The use of space and the camera is excellent. There are several points throughout the film where the camera shifts and moves around, making it seem like someone is watching our protagonist. It adds to the horror of the situation of a past abuser literally coming back to haunt.

I don’t think it’s a strong as it could’ve been and that some key plot moments felt forced and contrived. Overall, it’s a decently tense horror film with a great lead performance. (3.5/5)

Over the summer, Spike Lee’s Da 5 Bloods came out, and if you haven’t seen it yet.. what are you doing? Go see Da 5 Bloods. The film is about four African American Vietnam veterans, who return to Vietnam in search of the remains of their fallen squad leader and the promise of buried treasure.

But, of course, it’s about so much more. Delroy Lindo play Paul, one of the veterans, in a year-defining performance. His character is a MAGA-hat wearing, ‘don’t tread on me’ spouting old man, yet, despite the hard exterior, on the inside is a broken man suffering and raging from guilt and PTSD. The spirit of the film lies within his character. If I had my bets for Best Actor, it’d be him.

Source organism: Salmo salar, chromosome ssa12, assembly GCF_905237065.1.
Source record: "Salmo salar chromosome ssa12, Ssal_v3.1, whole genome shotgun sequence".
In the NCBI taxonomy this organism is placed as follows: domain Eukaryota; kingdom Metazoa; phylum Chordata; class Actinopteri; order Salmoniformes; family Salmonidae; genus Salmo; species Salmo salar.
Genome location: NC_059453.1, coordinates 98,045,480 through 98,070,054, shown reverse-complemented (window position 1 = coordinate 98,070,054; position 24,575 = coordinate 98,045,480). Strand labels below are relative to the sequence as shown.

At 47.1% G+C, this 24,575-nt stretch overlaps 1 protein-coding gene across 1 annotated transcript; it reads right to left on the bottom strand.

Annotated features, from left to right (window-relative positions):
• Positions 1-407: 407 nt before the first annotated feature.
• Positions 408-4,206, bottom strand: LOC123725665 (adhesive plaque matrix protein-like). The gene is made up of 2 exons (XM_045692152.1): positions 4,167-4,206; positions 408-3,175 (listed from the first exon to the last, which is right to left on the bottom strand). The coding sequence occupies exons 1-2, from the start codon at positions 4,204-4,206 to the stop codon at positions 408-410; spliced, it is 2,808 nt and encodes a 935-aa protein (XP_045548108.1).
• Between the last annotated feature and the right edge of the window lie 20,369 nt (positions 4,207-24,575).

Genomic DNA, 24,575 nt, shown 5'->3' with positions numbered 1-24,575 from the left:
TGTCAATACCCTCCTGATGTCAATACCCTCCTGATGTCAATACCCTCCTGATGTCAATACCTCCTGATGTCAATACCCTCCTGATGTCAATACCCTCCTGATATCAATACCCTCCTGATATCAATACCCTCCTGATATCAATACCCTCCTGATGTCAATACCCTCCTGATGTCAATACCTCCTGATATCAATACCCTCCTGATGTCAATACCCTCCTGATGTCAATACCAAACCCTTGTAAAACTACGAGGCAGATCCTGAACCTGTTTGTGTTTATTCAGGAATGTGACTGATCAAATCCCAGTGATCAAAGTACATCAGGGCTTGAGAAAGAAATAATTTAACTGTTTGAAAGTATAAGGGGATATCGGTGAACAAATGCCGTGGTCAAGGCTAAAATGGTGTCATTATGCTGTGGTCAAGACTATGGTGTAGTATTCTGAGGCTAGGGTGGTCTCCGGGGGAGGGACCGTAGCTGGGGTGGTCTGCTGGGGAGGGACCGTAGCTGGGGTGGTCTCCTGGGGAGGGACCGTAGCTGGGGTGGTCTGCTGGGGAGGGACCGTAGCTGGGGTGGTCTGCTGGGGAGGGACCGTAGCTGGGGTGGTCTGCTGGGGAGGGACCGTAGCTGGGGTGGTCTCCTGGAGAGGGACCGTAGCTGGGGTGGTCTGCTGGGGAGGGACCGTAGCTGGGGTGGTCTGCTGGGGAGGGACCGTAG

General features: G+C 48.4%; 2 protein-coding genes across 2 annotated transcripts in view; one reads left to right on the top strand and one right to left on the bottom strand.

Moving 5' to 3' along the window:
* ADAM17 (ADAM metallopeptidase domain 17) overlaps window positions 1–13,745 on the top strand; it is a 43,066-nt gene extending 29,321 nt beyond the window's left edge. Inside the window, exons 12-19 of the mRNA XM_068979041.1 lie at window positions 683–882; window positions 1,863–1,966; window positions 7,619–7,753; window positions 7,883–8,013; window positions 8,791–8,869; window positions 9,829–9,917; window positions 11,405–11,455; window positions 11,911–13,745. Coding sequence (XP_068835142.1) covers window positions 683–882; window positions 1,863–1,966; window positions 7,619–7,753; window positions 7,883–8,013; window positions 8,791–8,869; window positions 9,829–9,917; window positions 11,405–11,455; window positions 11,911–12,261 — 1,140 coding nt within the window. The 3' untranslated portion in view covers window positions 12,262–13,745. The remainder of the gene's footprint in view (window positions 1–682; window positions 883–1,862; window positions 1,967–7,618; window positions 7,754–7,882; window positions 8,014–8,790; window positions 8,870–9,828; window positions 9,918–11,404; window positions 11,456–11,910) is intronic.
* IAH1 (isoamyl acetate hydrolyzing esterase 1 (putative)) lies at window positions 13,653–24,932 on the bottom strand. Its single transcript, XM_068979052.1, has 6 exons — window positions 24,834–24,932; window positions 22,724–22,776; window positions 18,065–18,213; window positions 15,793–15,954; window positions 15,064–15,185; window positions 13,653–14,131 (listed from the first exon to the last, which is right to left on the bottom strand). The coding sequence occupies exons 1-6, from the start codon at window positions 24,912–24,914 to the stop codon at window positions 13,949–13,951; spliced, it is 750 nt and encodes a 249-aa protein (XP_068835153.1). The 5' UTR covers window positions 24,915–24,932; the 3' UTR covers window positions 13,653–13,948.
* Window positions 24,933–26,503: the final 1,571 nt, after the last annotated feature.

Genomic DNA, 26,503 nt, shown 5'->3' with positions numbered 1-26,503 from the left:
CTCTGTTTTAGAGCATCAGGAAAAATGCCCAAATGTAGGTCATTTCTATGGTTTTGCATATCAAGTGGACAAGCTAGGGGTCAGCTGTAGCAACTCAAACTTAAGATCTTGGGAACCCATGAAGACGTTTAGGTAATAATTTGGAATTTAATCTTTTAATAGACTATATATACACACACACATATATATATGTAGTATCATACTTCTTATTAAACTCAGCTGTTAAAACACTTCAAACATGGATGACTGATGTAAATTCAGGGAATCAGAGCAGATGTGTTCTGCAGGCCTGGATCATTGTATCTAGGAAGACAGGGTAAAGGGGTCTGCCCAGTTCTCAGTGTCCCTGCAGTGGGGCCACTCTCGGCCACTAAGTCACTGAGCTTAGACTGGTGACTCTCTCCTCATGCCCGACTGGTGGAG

Chadwick Boseman plays Stormin’ Norman, the fallen squad leader mentioned earlier. I cannot emphasize enough how different the film felt before and after his death. His character was already a ghost, who’s presence could be felt through the entire film, and now, the feeling has only amplified.

Spike Lee is one of the great directors. He has an amazing eye for visuals and creative storytelling. His recent efforts still make this idea very clear and present. Some slight pacing issues aside, Da 5 Bloods is one of the year’s bests. (4.5/5)

The film is available to watch on Netflix.

I’ve been a fan of Bill and Ted (both journeys) for a long time, and watching the third installment was a very joyous experience. Bill & Ted Face the Music is about middle-aged Bill and Ted, having yet to fulfill their prophesied destiny and suffering from a failed rock career, must travel through time again to save the world… again.

I really only recommend this to Bill and Ted fans, as if you haven’t seen the other two, you won’t really get this one. (4/5)

The film is available to rent on Amazon.

And that’s the first part of my ‘End of the Year Roundup’! The next half will be posted next week!